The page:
Today, Baobab is a very different proposition to the design that won the Innovating Justice Challenge. Using HiiL’s methodology, the Baobab team were looking beyond simple metrics such as video views, and asking tough questions about whether or not their materials were helping people to prevent or resolve their justice needs. After several months spent sitting down with people as they watched the video content and analysing their reactions, Baobab made a tough decision to change direction entirely. In early 2018 that the Baobab team established that the videos alone were not working. People needed more than a tutorial: they also needed personal advice to resolve their problems.
“Field testing the videos made us realise that most people wanted to be connected with someone,” explains Guy, “We had already built something to help clients communicate with lawyers with a company called Legal Connection but had found no real traction for it at the time. When we applied it to the people we were exposed to in the access to justice community, we found the product-market fit.”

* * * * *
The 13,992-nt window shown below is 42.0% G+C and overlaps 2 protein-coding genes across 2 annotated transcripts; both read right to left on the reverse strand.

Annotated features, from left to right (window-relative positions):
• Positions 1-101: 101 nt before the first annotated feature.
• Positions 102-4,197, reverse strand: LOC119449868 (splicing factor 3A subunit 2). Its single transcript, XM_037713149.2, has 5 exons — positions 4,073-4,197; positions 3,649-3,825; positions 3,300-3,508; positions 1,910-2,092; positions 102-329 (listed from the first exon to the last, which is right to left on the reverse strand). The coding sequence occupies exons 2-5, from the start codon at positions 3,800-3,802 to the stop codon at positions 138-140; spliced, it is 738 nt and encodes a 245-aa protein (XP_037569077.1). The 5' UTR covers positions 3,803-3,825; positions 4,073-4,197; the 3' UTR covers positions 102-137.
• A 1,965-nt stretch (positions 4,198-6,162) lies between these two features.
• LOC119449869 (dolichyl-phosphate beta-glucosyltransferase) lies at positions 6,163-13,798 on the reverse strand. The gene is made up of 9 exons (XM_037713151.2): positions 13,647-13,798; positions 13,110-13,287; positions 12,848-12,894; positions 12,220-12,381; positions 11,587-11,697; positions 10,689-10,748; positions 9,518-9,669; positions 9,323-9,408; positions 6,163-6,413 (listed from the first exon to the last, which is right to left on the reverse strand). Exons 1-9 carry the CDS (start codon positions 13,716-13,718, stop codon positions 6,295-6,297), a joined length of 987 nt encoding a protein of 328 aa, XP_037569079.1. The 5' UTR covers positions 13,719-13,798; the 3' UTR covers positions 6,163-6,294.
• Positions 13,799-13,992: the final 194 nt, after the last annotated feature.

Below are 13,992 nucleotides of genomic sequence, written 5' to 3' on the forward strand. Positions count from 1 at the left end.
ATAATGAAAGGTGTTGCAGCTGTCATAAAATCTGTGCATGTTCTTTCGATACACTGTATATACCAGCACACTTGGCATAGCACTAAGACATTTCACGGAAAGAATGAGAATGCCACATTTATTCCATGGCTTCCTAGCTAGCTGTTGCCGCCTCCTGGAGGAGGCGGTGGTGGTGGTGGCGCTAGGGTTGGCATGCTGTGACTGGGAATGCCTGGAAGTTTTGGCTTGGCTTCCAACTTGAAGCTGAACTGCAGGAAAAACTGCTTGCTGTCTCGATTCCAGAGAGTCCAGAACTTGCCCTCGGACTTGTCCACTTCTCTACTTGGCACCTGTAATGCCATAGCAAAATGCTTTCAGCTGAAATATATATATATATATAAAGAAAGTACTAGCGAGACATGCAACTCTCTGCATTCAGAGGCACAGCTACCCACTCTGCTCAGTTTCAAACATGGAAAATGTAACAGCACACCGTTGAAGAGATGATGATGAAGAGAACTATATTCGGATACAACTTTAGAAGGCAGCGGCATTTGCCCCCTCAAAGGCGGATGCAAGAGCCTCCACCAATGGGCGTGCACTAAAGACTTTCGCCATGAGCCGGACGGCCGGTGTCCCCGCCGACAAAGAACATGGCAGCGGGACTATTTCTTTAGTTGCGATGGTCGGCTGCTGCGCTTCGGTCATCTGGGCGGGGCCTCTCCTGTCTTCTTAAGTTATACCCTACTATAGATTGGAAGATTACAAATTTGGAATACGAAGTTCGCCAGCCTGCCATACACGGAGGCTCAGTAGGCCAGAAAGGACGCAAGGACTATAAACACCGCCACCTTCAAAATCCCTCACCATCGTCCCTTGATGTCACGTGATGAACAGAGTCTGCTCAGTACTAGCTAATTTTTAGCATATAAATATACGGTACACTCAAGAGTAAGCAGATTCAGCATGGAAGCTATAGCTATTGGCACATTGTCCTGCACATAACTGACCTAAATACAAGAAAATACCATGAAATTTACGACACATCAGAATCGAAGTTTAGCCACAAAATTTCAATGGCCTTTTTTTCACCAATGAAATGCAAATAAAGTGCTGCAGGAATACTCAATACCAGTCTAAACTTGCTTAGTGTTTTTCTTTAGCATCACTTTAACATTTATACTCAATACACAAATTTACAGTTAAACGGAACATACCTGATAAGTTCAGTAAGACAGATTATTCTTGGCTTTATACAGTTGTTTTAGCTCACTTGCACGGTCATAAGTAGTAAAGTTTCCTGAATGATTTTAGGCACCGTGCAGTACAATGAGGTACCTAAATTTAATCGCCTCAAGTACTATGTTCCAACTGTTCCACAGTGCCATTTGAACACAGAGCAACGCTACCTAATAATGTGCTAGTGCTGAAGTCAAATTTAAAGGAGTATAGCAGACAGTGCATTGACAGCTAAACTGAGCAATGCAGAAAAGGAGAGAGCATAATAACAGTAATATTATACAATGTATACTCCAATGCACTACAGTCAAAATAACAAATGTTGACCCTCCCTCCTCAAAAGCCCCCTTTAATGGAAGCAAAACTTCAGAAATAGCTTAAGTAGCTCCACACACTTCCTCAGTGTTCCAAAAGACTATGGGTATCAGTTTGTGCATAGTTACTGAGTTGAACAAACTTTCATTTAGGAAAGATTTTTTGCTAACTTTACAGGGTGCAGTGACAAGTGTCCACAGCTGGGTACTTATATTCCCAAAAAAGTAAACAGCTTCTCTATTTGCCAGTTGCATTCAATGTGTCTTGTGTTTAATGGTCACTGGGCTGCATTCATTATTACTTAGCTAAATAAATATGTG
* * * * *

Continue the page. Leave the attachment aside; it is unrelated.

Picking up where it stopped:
Pivoting based on user feedback
The core product is now Baobab Connect which is a case management platform for community paralegals that help them to work more efficiently than was previously possible.
Baobab Connect uses an intuitive, user-friendly interface to connect paralegals with NGOs and pro-bono lawyers, capturing documents and court-admissible materials without adding to the paralegal’s workload.
The role of paralegals in South Africa
In South Africa, people in rural or township areas with justice problems are likely to enlist the help of those at the frontline of justice provision: a patchwork of informal and unregulated paralegals known as Community Advice Officers (CAOs).